On February 12, 2020, the Second Circuit Court of Appeals decided the United States v. Stacy[i], in which serves as an excellent review related to searches of lost phones for the purpose of locating the owner.  The relevant facts of Stacy, taken directly from the case, are as follows:

On September 11, 2017, in Norwich, New York, a woman saw a man on a motorized bicycle drop a cellphone. She picked it up and turned it over to Police Officer Alicia Woodard. Based on Woodard’s testimony at the suppression hearing, the district court determined that as soon as Woodard accessed the cellphone to identify its owner, she saw an image of a naked, prepubescent female whose genital area was exposed. Woodard reported this image to her supervisor, Detective Sergeant Reuben Roach, who then applied for a state warrant to search the rest of the phone.

The state warrant — later determined by the district court to have issued without probable cause — was executed on September 12, 2017 by Roach, who conducted a manual search of the phone and discovered numerous images and videos depicting child pornography on it. The contact list displayed only one contact: John Stacy. Stacy’s name was listed under the word “ME,” which matched the name associated with the Facebook account the phone was logged into. Roach checked Stacy’s name against a sex offender database and confirmed that Stacy was registered as a Level II sex offender in New York.

On September 14, 2017, Roach called Stacy into the Norwich City Police Department, where he waived his Miranda rights, participated in a recorded interview in which he admitted to downloading the images and videos on his phone, and was arrested. About a week later, Roach met with Special Agent Jenelle Bringuel of the Federal Bureau of Investigation, who then applied for a federal search warrant. The federal warrant was issued and executed, and a forensic analysis of the phone revealed extensive child pornography. Stacy was charged in this case.[ii]

Stacy filed a motion to suppress the evidence obtained in the warrantless search of his cell phone.  The district court denied the motion and Stacy entered a plea with the right to appeal the denial of his motion to suppress.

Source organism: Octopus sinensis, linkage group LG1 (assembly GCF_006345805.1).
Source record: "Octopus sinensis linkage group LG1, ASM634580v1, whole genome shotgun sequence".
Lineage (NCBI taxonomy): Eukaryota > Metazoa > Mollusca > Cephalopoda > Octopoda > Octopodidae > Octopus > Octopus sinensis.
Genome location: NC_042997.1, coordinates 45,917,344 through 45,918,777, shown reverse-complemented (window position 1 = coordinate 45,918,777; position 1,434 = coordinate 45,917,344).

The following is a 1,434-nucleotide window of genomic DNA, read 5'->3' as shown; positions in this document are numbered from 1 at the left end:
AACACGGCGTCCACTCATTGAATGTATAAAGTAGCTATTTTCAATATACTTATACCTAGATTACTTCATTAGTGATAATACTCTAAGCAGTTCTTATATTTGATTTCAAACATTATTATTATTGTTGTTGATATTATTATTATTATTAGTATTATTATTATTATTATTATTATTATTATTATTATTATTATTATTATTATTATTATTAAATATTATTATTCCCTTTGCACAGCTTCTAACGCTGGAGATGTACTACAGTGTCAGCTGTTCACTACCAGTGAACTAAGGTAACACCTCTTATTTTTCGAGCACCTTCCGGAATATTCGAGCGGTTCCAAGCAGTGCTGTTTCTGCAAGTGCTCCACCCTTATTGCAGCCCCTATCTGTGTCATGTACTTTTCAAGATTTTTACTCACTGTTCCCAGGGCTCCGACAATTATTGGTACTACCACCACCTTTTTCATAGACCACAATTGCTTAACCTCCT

On appeal, Stacy argued (1) that the warrantless search of his cell phone violated the Fourth Amendment, and (2) that the district court was erroneous in holding that the good-faith exception to the exclusionary rule applied in his case.

The court of appeals first set out to determine if the warrantless search that occurred when the lost phone was turned over to a police officer violated the Fourth Amendment.  The court first noted applicable legal principles and stated

Although police officers usually require a warrant to conduct a search, they may execute a limited, warrantless search of lost property to identify the owner and inventory the item(s). Gudema vNassau Cty., 163 F.3d 717, 722 (2d Cir. 1998). Under the plain-view doctrine, police officers do not violate a defendant’s Fourth Amendment rights when they “encounter[] incriminating evidence,” the incriminating nature of which is “immediately apparent,” as long as they have a “legitimate reason” for conducting the searchUnited States vBabilonia, 854 F.3d 163, 180 (2d Cir. 2017) (internal quotation marks omitted).[iii]

Regarding this issue, Stacy based his argument on alleged inconsistent statements about whether the officer observed the image of a naked child before or after she had already identified the phone’s owner.  If the officer saw the image before or at the same time as identifying the phone’s owner, the evidence is admissible and falls within the exception stated in the above rule.  However, if the officer was able to identify the phone’s owner, but continued to search through the phone, the officer would have exceeded the permissible scope of the search and the evidence would not be admissible.